Given that Facebook alone has nearly a billion users, the possibilities are too significant to ignore. But how does a brand tap into the full potential of social media marketing? A new best practices ROI report from Wildfire, part of the Adrants white paper series, focuses on 6 social marketing success stories from 5 different industries, each demonstrating a significant positive ROI for the featured brand.
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Well this is kind of creepy. Perhaps you've heard of the If I Die Facebook app. It allows you to set up your "last words" to be published on Facebook when you die. To promote the service, Mizbala Group and twentythree have launched If I Die First, a campaign that hypes the service and promises that if you are the first user to die, your last words will be featured on Mashable and elsewhere. All in the name of lasting world fame, or so the campaign claims.
Campaign or not, the first person using the service who dies is going to be news anyway. Why? Because we love twisted shit like this
The Pfaff Tweet Race is said to be the first contest of its kind. The idea is simple: it's a virtual race for a real car.
The race began this morning at 8:00 A.M. EST and users can join the race by signing in with their Twitter account at PfaffTweetRace.com. The first ten contestants to gain 2,500 new Twitter followers will each win a key. One of those keys unlocks the door to a 2013 Audi A4 with a one-year lease and a tuning package worth $5000 from Pfaff Auto.
When posting on your brand's Facebook fan page, you're limited only by your imagination (and, of course, your brand's corporate policies). But no matter what content type or subject matter you choose to post, according to Wildfire, there are six fundamental messaging strategies that you should always follow to maximize fan engagement. In this white paper, part of the Adrants white paper series, Wildfire will show you real-life examples of:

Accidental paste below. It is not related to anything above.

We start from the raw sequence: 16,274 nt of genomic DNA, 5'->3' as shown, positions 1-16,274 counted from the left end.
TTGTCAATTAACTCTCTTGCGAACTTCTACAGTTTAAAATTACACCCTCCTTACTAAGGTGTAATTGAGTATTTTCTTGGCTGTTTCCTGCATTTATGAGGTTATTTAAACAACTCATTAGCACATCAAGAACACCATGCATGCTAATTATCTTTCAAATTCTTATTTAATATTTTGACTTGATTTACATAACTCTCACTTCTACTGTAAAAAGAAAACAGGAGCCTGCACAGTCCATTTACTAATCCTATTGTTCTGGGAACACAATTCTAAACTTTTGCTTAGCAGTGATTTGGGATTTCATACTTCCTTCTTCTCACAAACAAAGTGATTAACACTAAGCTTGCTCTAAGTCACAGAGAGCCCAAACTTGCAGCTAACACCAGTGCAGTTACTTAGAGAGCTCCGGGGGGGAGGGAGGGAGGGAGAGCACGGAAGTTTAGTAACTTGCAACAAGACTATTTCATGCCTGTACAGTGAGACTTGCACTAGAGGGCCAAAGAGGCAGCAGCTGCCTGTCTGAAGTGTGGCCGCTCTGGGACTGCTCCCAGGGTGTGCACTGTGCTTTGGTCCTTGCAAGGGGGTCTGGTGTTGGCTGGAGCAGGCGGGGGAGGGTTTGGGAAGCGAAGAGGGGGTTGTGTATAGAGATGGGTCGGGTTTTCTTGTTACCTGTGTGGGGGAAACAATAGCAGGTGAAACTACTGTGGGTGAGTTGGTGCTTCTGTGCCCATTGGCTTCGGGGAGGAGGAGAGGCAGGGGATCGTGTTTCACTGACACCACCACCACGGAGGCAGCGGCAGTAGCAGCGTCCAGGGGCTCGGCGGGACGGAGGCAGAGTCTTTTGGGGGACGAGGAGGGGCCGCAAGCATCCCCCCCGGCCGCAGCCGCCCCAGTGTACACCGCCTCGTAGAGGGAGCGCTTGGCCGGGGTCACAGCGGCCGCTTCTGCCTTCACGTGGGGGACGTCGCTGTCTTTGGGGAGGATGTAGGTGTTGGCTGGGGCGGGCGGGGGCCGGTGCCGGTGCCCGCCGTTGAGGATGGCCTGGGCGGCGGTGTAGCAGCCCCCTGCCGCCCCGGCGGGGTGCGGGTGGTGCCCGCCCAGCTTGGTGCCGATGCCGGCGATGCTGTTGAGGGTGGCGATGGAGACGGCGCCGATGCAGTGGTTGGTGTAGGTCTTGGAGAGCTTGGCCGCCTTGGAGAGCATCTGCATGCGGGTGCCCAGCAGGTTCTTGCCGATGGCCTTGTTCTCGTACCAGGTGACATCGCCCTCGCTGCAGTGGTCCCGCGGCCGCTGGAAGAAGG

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to see how smart brands are using these six proven strategies to tap into fan passions, trigger engagement, and make fans feel like VIPs.
All while acknowledging the initial carnal desire two humans may have over one another with its "headless breasts" ad, Axe is also continuing its Susan Glenn trajectory. If you recall, the brand ran an ad that featured Kiefer Sutherland who lamented the day when his Susan Glenn, the woman of his dreams, slipped away. That work is quite brilliant.
The brand is continuing in that vein by helping men find their own Susan Glenns. A six-episode video series, a Facebook page and a Fear No Susan Glenn website that allows guys to upload images of their Susan Glenn to a virtual Times Square billboard (which can then be shared with one's Susan Glenn) - all aim to help men reconnect with their lost loves.
It's an intriguing approach for a brand that always has (and still does) focus mainly on initial sexual attraction as its mainstay.
On average, just 17 percent of a brand's Facebook fans share a campaign with friends and family. But top-performing social brands get 39 percent of their fans to share their campaigns. Compared to the average, these top performing brands achieve:
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What's their secret? To find out, Wildfire analyzed 10,000 Facebook campaigns from a 9-month period. In this report